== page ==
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Playing with Regex on OSX


If you've ever been stuck with the problem of trying to build anything but a simple regular expression you know how painful it can be getting it to match just what you want.

When developing for .NET on Windows I was introduced to a brilliant free tool called Rad Software Regex Designer that gave you the ability to provide an example of the text you wanted to match and an area to slowly build up your regular expression while getting instant feedback on what it was doing. It even has dialogs to add specific regular expression commands in case your proficiency with regular expressions isn't high or you just forgot how to create a non matching group. After moving to OSX for work I went looking for a similar tool for the Mac. And after a while I found it.

RegExhibit is a GUI tool of OSX that uses the Perl regular expression library to help you build regular expressions. This should be fine for any other languages that use a PCRE library but make sure you check before deploying. The core part of the program are two text areas. you place an example of the text you want to match into the lower area and build up your regular expression in the top are. There are even tabs for doing matches and splits but you'll likely find yourself in the match tab for most of time. However it doesn't offer the same built in dialogs like the Rad Software Regex Designer so make sure you've got a regular expression reference handy.

This is a great tool that has saved my sanity several times already and I do recommend to anyone that has to play with regular expressions and is developing on the Mac.


Should we remember all of those that have fought for our freedoms?  

Well today was ANZAC day in New Zealand and Australia and if you don't know it's our remembrance/veterans day.

One of the things that's always brought up as a reason for paying respects to the servicemen and women is for their actions in giving us our current freedoms. Now I've always had a small issue with this as this does not recognize everyone who has put effort in to gain and maintain the freedoms and rights we have and to improve our country. Things like universal suffrage, healthcare, the welfare state, representative democracy, police and government oversight, the freedom to disagree with those in power without fearing retribution. All of these things are just as important to improving our country as well as the military is in showing other powers in the world that we can and will put our money where our mouth is.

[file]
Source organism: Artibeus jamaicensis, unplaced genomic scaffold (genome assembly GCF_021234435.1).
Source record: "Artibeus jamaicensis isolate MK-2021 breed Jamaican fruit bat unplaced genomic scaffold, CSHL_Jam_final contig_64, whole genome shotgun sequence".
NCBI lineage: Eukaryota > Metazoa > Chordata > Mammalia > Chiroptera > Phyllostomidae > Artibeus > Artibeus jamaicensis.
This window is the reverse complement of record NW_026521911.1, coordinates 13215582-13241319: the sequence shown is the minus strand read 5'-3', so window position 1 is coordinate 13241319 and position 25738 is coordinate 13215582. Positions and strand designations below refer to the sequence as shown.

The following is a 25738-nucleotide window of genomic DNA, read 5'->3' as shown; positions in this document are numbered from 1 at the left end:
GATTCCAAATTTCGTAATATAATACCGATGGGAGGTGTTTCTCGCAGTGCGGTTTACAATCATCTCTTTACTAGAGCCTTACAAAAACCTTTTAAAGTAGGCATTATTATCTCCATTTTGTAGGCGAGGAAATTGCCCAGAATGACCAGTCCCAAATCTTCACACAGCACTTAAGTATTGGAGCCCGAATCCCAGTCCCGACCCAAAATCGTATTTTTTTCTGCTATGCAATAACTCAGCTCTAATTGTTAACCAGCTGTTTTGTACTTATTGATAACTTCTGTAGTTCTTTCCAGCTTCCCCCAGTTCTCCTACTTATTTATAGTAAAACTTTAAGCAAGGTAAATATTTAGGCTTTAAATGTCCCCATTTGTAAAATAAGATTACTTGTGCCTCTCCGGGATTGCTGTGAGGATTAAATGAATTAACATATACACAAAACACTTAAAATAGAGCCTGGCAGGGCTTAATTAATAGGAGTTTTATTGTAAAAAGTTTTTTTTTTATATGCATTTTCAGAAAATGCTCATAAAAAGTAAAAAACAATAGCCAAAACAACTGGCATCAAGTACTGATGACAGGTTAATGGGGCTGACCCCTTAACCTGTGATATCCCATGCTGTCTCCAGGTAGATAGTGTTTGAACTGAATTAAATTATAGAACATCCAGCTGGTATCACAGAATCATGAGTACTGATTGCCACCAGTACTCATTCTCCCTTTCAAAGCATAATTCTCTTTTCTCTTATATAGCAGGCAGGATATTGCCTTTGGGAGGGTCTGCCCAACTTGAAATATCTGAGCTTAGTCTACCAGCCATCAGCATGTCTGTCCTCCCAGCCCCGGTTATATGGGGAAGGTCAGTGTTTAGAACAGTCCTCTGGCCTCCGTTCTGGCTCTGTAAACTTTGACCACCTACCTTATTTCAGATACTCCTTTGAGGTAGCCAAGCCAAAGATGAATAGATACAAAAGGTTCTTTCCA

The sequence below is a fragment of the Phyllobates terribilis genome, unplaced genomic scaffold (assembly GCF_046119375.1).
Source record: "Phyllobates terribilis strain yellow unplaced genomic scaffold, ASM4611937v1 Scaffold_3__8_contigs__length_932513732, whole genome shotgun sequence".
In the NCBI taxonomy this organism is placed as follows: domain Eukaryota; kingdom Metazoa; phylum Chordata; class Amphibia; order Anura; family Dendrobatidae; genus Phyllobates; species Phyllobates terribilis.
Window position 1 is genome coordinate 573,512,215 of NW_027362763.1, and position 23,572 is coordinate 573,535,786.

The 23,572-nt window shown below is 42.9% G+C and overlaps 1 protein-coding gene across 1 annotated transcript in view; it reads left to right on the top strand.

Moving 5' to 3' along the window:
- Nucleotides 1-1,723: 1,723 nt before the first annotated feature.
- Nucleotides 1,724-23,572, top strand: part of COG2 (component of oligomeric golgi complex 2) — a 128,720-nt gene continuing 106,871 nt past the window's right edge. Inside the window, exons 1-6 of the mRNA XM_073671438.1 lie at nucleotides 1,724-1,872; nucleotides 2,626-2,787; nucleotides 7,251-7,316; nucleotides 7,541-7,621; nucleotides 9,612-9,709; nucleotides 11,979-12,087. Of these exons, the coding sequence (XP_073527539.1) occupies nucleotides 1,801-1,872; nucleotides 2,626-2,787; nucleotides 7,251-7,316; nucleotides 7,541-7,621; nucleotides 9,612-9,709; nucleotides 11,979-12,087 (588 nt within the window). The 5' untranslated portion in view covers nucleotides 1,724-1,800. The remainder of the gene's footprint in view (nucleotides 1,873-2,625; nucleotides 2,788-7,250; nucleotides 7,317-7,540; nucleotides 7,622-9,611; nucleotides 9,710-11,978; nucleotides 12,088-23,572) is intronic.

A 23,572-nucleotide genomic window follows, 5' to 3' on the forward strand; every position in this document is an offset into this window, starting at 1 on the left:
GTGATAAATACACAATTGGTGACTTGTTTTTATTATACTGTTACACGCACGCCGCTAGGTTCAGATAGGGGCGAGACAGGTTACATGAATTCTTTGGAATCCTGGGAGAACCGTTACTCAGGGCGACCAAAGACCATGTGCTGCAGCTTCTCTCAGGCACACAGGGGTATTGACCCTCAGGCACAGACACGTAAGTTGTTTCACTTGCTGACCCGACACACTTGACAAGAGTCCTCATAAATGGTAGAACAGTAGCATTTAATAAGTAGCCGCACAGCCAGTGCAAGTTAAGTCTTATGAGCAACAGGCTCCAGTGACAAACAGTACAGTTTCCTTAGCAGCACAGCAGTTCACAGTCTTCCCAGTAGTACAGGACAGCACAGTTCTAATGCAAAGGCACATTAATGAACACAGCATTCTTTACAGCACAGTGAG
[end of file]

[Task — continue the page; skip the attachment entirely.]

I'm not trying to trivialize the efforts of the men and women in uniform. I'm just trying to expand on the belief we pay our respects to those who have given their blood, sweat, tears, and lives to improve our lives.

So, do you think we should start to make efforts to recognize these other groups who have fought just as hard to improve the countries we live in at the same time we recognize and pay our respects to those who have fought with bullets and bombs?


You Can Die in the Tutorial

Well I've now finished the Military career mission arc. Pretty solid introduction to PvE'ing touching on resists, aiming, firing, moving, etc. It finishes up with a mission that you will be destroyed in unless you were paying attention. It's nice to know some of the true nature of EVE makes it into the tutorial stuff. Also got a new frigate gifted as part of one of the missions. I am now flying a Tristan. Depending on what happens in the near future I may ditch it and get myself a Catalyst.

Now I'm off to a Sisters of Eve agent for what I believe is the start of the beginner epic arc. Never done an Epic arc so this should be quite interesting.